For nearly three decades, Larry Durst has shared his joy of flying with children in Douglas County.
“I started being interested in flying when I was a little kid,” he said. “Before I did the balsa wood airplanes, I would take a piece of wood, my pocket knife and carve an airplane.”
Since starting with the Young Eagles Program, Larry Durst has flown 7,558 children in his airplane toward Umpqua Community College, then to the Wildlife Safari and River Forks Park before heading back to the airport in Roseburg.
In all it’s a 20 minute flight, during which time his wife, Maxine Durst, helps parents understand the program.
Maxine Durst started helping with the program in 2003, and has recruited thousands of third, fourth and fifth graders from Roseburg schools to participate in the program.
Maxine Durst said she was terrified the first time she got in the airplane. She quickly got over her fears, but has no interest in becoming a pilot herself.
Larry Durst got his pilot’s license in 1964, the year after he started dating Maxine.
In November, the Durst’s will celebrate their 55th wedding anniversary. When asked what the secret of their marriage was, Larry Durst said, “You can’t have two horses pulling in opposite directions, and we’ve been pretty supportive of each other.”
Larry Durst first came to Roseburg in 1958 when he was a dental student. A month before he graduated from dental school in 1962, he had the opportunity to buy a dental practice in Roseburg and did.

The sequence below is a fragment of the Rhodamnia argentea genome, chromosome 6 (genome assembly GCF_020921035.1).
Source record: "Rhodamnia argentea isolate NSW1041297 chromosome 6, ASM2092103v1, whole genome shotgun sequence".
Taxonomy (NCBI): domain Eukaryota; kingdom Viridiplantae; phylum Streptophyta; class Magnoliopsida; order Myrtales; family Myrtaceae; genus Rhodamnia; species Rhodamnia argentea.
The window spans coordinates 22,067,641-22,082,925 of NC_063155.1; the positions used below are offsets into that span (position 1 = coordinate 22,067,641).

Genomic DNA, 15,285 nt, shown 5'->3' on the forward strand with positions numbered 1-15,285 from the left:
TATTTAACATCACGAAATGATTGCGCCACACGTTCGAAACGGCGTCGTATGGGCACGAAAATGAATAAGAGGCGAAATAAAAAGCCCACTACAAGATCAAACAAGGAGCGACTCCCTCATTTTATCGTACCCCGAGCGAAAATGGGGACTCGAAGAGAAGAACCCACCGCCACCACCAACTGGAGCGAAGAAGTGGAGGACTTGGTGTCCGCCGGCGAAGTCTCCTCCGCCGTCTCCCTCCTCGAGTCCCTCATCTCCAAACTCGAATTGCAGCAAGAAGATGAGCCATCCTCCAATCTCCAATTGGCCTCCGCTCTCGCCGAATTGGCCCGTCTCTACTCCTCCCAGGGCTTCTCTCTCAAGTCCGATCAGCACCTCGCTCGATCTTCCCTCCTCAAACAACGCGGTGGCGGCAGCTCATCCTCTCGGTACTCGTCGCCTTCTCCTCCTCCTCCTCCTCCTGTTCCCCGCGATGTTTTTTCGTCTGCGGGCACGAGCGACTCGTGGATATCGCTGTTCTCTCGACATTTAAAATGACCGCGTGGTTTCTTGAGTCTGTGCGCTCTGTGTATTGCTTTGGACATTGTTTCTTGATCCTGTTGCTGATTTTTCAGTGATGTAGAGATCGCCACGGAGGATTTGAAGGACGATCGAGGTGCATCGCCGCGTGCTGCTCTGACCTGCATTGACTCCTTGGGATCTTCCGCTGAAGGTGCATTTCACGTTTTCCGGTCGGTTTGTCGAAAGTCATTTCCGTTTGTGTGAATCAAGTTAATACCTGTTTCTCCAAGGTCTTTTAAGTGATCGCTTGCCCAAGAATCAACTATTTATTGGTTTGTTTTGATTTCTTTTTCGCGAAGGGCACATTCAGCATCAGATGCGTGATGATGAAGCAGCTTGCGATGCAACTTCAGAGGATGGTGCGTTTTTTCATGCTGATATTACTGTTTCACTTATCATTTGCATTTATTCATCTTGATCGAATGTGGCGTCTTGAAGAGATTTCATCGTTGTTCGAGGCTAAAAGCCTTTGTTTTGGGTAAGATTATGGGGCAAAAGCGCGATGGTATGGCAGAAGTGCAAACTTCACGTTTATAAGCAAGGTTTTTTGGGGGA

Maxine graduated college in 1962 and was hired by Oregon State University to come to Roseburg as a cooperative extension agent.
In 1963, Maxine was judging a cookie contest and broke her tooth. This landed her in the dental chair with the young dentist in town.
“I thought those were some great cookies,” Larry Durst said. “I became a winner on that one.”
In 1967, the young married couple took a month-long vacation where they saw all the sights on the East Coast with Larry Durst as the pilot.
“We stopped at all the historical spots,” Maxine Durst said. “We thought we’d never be back there again.”
Once they had children, Jennifer and Jeff, the Dursts wouldn’t spend as much time in the air, but it certainly remained a part of their lives.
Their children participated in the German American Partnership Program, where students from Roseburg would visit Germany and German students would visit Roseburg.
As part of the experience, Larry Durst would take the students for a flight to Crater Lake.
In 1994, Norman Neal asked Larry Durst to participate in the Young Eagle Program. And in 2003, Maxine Durst started helping with the recruitment of children and scheduling the flights.
“It’s just grown to where we fly anywhere from 350 to, well we did as many as 600 in a summer but never again,” Maxine Durst said. “Now, we reach just a little under 400.”
Just like Maxine was scared the first time she got into an airplane, many of the children also have some fears about flying.
“I explain to them that this is a normal experience. You’re doing something you’ve never done before, so don’t feel bad about being scared,” Larry Durst said. “My first airplane ride I wasn’t sure about it either. So this is just a normal reaction.”
He then explains what’s about to happen and once the children get up in the sky, their fears quickly dissipate.
Larry Durst said he enjoys hearing the stories children tell.
“There were two little girls and one was in the front seat, one’s in the backseat,” Larry Durst said. “We’re flying from River Forks Park back to the airport and the little girl in the backseat was standing up, hanging on to the seats. The older girl, who’s in the front seat with me, she’s just telling me about her dad catching fish in the rivers: salmon, steelhead and stuff like that. And the little girl goes ‘Don’t forget bait fish.’ That was so cute.”
Another time he was flying between Roseburg and Winston and a girl spotted sheep down below, when her brother pointed out those were actually bales of hay.
Maxine Durst said she enjoys hearing the stories Larry tells and watching the faces of the children once they get off the airplane.
“You can just see that excitement,” Maxine said.